Don’t Call Them ‘Private Parts’

Share on facebook
Share on whatsapp
Share on twitter
Share on email

I’m Dr Rachel Rubin, a urologist with fellowship training in sexual medicine. Today, I’d like to talk about private parts. You know: the genitals, down there.

I hate all of that. I really wish that we can get to a place where we can talk about genitals and sexual health the same way we do about high blood pressure and diabetes. In fact, when a new patient comes in and they get a new diagnosis of diabetes, you spend time explaining to them how their pancreas works. I don’t remember all the details because I’m a urologist. But you explain the details of diabetes, how it works, why therapy is important, and how it’s very important for quality of life.

I would like us to take that same understanding of anatomy and physiology and use it to explain to patients how their sexual health works because when they understand it, they then have the tools to make it better. I say to patients, “You have to know what parts you have in order to figure out how they drive, right?” We want them to drive better.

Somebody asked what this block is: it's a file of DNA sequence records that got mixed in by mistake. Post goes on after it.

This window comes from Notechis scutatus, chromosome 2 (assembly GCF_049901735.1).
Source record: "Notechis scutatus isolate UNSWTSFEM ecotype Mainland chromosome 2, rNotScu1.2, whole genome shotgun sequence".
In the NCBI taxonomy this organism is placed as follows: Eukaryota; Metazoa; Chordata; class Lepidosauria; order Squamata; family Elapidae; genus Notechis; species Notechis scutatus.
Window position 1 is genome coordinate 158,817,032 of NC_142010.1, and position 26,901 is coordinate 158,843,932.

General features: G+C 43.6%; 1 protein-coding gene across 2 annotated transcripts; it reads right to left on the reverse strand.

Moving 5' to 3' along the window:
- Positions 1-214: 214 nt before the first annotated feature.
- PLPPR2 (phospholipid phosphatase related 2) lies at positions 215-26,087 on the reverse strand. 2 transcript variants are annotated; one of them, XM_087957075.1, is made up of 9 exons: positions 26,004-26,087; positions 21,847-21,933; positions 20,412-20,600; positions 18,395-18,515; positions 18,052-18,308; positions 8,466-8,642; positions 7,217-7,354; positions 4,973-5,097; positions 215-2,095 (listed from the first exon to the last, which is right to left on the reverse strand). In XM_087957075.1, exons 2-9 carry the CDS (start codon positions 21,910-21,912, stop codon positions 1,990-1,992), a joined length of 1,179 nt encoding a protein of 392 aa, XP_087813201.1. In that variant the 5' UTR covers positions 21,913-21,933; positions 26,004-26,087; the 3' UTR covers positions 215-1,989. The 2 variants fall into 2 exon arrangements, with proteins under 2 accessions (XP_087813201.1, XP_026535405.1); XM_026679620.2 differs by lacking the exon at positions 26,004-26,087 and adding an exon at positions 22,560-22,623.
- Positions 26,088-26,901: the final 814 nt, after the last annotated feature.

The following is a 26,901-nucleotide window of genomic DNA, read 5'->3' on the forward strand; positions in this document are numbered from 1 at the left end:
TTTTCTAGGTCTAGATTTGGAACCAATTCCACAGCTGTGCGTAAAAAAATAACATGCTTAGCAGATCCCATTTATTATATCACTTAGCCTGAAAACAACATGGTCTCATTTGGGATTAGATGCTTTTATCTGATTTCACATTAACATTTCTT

Let me give you an example. Many men come to see me with complaints of erectile dysfunction. They refuse to take sildenafil and tadalafil (Viagra and Cialis), saying, “Oh my gosh, those are magic pills. I won’t be a man if take them.” We all know that doesn’t make any sense. I explain to them how their penis works: “Your penis is a muscle. The muscle does two things. It contracts and it relaxes just like your bicep. It’s just that your penis muscle is smooth muscle, which means it responds to fight or flight. It’s on the autonomic nervous system.”


I explain that if the muscle of the penis is relaxed, it fills with blood and expands. It gets big and hard, and it traps the blood. But when the muscles of the penis are contracted, when they are tight, it squeezes out all the blood, like squeezing out a sponge. So the important thing to do if you want to have good erections is to get the muscles to relax. Relaxed muscle increases erections. I get them to understand that sildenafil and tadalafil are phosphodiesterase 5 inhibitors: smooth-muscle relaxants. Instead of saying, “I need to take Viagra or Cialis because I’m broken,” it’s, “Oh hey honey, I need to take my muscle relaxants because my muscles aren’t working the way that they used to.”

Join our
Mailing List

* indicates required
/ ( mm / dd )